Pomona, Calif.—Three people who ate at a Pomona restaurant last month have been diagnosed with acute hepatitis A, the Los Angeles County Department of Public Health announced Monday.
Health officials are working with Senior Baja, located at 320 E. Foothill Blvd., to identify the source of the disease.
The restaurant remains open because a recent inspection by the Department of Public Health did not find an ongoing source of potential infection.
People who ate at Senor Baja in August and develop symptoms of hepatitis A before Oct. 1—including jaundice, fever, light colored stools or dark urine—should contact their doctor.
“The purpose of this alert is to identify the source of this disease cluster and to prevent additional cases of hepatitis A,” said Dr. Jonathan Fielding, the county’s public health director.
“Prompt diagnosis will allow for Immune Globulin to be given to close contacts of cases and will allow Public Health to identify and investigate cases of acute hepatitis A,” he said.
The hepatitis A virus is spread through fecal contamination of foods and drinks. Anyone who has close contact with an infected person risks acquiring the virus.
San Francisco—The number of people sickened by an E. coli outbreak traced to tainted spinach rose to 109 on Sunday, as federal officials announced more brands recalling their products.
“This is unquestionably a significant outbreak in terms of E. coli,” said Dr. David Acheson, chief medical officer with the Food and Drug Administration’s Center for Food Safety and Applied Nutrition.
Natural Selection Foods LLC, the world’s largest producer of organic produce, has been linked to the infected greens, prompting a recall of 34 brands. Those brands include the company’s own labels and those of other companies that had contracts with Natural Selection, based in San Juan Bautista, Calif., to produce or package its spinach.
On Sunday, River Ranch Fresh Foods of Salinas, Calif., added to its recall spring mixes containing spinach that were sold under the labels Hy-Vee, Fresh N’ Easy, and Farmers Market, FDA officials said. All contain spinach purchased from Natural Selection, they said.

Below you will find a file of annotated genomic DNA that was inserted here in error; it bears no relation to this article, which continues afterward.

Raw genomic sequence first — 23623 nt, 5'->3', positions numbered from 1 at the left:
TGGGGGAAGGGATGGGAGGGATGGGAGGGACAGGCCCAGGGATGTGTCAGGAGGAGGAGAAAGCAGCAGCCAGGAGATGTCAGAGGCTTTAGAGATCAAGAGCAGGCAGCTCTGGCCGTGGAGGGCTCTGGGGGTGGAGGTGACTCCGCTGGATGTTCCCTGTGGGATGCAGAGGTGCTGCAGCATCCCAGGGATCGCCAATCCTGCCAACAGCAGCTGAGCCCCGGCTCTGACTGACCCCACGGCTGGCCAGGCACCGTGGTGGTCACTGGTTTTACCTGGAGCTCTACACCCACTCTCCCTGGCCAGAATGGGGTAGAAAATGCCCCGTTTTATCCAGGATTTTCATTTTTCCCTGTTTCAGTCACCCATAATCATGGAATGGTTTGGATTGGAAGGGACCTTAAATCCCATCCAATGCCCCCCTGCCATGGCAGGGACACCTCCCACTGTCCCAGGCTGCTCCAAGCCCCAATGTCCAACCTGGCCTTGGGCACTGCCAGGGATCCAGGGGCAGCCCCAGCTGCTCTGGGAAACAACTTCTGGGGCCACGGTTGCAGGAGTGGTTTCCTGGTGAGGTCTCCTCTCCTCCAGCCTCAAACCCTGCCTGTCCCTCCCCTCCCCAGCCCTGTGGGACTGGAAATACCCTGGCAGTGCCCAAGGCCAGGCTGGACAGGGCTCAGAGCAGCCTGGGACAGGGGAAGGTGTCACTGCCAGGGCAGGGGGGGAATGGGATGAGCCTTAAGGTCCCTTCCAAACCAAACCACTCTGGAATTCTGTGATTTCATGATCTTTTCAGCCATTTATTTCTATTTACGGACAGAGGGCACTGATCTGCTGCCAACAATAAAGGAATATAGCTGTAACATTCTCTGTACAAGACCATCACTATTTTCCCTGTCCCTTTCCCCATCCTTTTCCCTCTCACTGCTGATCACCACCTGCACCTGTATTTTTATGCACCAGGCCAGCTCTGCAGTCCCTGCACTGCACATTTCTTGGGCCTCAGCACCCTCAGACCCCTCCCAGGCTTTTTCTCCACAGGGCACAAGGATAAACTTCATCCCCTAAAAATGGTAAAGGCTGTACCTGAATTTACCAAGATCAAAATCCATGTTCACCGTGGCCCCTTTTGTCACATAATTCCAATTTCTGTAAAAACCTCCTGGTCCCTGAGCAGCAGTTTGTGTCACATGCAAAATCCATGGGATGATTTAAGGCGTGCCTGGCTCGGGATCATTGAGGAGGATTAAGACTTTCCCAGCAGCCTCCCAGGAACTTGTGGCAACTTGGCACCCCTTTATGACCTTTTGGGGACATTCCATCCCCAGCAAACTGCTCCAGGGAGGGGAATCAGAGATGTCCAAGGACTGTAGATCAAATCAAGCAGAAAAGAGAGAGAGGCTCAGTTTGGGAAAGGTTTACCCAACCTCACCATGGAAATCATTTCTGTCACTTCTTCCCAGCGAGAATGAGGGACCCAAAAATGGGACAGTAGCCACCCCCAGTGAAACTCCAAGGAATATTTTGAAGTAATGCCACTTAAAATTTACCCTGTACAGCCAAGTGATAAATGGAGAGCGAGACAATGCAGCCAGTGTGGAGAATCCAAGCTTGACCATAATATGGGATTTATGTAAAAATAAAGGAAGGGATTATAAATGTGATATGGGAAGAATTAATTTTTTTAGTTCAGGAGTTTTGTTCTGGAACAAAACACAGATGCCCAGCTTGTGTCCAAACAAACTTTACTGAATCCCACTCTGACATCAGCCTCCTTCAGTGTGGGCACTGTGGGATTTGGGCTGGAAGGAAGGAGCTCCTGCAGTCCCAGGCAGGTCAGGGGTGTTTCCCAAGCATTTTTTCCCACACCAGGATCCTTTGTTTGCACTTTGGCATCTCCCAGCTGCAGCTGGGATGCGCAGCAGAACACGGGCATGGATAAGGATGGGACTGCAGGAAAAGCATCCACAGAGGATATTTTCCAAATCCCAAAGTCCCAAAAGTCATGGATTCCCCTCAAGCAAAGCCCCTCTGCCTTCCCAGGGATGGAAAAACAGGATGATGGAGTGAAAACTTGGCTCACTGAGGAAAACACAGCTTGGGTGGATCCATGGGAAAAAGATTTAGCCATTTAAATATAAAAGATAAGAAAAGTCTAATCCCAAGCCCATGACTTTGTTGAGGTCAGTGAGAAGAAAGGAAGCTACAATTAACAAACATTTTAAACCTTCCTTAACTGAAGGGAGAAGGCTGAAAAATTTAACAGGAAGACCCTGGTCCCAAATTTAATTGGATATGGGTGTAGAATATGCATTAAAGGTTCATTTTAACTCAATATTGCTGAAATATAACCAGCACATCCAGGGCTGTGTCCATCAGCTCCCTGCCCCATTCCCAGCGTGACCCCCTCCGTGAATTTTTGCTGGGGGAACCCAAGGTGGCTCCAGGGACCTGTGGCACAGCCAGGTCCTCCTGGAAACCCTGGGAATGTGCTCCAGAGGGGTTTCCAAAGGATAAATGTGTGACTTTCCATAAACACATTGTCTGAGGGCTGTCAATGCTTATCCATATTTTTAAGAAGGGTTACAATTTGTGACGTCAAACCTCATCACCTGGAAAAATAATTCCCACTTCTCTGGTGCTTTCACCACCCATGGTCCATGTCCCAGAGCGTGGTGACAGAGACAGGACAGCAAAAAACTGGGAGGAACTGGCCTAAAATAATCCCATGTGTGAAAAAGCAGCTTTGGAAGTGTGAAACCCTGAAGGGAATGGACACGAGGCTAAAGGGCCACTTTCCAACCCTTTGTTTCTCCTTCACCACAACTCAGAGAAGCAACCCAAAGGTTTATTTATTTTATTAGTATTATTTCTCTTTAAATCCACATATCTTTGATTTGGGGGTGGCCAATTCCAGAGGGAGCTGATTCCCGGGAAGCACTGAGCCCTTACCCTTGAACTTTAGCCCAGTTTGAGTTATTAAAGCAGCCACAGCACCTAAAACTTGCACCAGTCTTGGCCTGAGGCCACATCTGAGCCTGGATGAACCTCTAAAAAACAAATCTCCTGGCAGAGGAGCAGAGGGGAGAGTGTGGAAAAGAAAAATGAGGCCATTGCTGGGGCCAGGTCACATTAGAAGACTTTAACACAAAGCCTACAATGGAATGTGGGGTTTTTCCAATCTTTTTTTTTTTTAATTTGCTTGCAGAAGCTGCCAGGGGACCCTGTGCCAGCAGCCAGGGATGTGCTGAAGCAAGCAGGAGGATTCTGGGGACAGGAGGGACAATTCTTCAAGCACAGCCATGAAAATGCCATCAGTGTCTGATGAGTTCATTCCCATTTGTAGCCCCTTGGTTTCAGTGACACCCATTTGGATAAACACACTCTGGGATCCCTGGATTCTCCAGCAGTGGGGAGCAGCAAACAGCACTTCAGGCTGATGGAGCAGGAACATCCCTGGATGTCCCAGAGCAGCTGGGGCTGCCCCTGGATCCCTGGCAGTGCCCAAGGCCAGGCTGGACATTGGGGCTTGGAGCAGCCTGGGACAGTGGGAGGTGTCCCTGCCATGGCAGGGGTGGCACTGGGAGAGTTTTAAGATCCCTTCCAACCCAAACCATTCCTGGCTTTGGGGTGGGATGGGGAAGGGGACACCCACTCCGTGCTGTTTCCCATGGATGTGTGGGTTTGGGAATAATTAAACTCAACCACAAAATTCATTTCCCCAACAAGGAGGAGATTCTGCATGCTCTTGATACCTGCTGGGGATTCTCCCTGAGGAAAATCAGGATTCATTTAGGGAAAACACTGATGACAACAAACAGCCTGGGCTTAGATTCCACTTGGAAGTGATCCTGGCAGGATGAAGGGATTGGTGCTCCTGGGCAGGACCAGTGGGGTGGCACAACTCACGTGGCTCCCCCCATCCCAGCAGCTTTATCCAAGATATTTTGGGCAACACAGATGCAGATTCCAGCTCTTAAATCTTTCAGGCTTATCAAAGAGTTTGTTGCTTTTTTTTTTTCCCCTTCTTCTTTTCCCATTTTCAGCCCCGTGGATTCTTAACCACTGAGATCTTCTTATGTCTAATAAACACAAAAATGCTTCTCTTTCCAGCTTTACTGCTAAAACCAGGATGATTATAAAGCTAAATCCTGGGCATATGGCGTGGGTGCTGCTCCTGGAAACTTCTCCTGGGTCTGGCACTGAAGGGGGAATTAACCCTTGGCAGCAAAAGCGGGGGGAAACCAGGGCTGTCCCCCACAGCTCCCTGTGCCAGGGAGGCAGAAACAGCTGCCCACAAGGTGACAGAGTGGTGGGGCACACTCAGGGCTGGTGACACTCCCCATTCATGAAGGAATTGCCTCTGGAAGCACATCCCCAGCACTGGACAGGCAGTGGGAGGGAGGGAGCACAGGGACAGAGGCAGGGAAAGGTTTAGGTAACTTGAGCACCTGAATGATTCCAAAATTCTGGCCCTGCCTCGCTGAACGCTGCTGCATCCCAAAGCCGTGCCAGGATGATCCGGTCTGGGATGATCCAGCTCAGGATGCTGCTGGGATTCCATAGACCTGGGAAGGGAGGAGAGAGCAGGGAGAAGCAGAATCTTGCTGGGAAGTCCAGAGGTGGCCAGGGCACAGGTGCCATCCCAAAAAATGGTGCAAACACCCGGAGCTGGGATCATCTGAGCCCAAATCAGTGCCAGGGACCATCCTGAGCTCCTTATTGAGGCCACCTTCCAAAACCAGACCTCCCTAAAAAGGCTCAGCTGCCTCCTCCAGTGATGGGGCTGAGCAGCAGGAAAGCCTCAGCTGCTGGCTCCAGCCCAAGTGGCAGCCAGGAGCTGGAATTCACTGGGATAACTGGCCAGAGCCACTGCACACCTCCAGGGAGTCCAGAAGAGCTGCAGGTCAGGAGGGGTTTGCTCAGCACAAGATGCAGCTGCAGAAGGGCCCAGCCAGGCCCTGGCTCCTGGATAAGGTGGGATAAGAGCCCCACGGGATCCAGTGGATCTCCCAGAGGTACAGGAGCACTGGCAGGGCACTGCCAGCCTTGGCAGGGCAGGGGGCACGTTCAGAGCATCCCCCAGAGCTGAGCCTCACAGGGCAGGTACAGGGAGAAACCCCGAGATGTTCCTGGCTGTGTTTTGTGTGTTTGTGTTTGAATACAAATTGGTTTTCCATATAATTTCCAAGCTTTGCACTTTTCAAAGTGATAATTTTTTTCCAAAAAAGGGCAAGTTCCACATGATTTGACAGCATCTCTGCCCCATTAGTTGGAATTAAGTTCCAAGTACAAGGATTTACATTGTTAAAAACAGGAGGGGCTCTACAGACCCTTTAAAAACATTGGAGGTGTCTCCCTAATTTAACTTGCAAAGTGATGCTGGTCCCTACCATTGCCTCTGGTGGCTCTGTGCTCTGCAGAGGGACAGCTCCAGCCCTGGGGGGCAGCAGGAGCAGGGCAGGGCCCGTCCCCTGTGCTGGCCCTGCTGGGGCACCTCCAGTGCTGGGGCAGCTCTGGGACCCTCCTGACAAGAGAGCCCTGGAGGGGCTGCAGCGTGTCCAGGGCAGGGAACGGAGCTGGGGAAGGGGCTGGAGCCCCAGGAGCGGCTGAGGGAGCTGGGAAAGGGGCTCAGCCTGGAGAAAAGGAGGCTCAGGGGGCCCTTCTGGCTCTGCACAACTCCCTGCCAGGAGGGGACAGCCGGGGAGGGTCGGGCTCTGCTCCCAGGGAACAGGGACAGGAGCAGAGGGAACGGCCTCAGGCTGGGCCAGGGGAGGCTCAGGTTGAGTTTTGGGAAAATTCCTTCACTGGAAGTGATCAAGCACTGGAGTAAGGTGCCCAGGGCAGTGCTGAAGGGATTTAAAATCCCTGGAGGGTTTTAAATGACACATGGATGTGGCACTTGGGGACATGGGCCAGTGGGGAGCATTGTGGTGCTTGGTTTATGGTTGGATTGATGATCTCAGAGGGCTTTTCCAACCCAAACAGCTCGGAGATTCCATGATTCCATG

The recalls came as the Centers for Disease Control and Prevention intervened to help in investigate the outbreak, which has killed a 77-year-old Wisconsin woman, officials said.
In Ohio, state health officials said they were investigating the death of a 23-month-old girl who was sickened by E. coli to determine whether the case was related to the outbreak. The girl’s mother said she often buys bagged spinach.
E. coli cases linked to tainted spinach have been reported in 19 states, with Wisconsin reporting the most.
Other states reporting cases were California, Connecticut, Idaho, Indiana, Kentucky, Maine, Michigan, Minnesota, New Mexico, Nevada, New York, Ohio, Oregon, Pennsylvania, Utah, Virginia, Washington and Wyoming, according to the CDC. The seven new cases reported Sunday were in states with previous illnesses, Acheson said.
The Food and Drug Administration continued to warn consumers not to eat fresh spinach or products containing fresh spinach until further notice.
The investigation by the FDA and the California Department of Health Services will widen Monday with the aim of tracing the spinach to individual farms, Acheson said.
The inquiry will review irrigation methods, harvest conditions and other practices at farms possibly involved.
The spinach could have been contaminated in the field or during processing. About 74 percent of the fresh market spinach grown in the U.S. comes from California, according to the California Farm Bureau Federation.
There is no indication that the outbreak was deliberate, Acheson said. It was unclear when it would be safe for consumers to start buying fresh spinach, he added.
Boiling contaminated spinach can kill the bacteria, but washing won’t eliminate it, the CDC warned.
Federal officials stressed that the bacteria had not been isolated in products sold by Natural Selection, best known for the Earthbound Farm brand. As the investigation continues, other brands may be implicated, officials said.
Natural Selection officials have said they’re working with federal and state health inspectors to pinpoint the source of the contamination.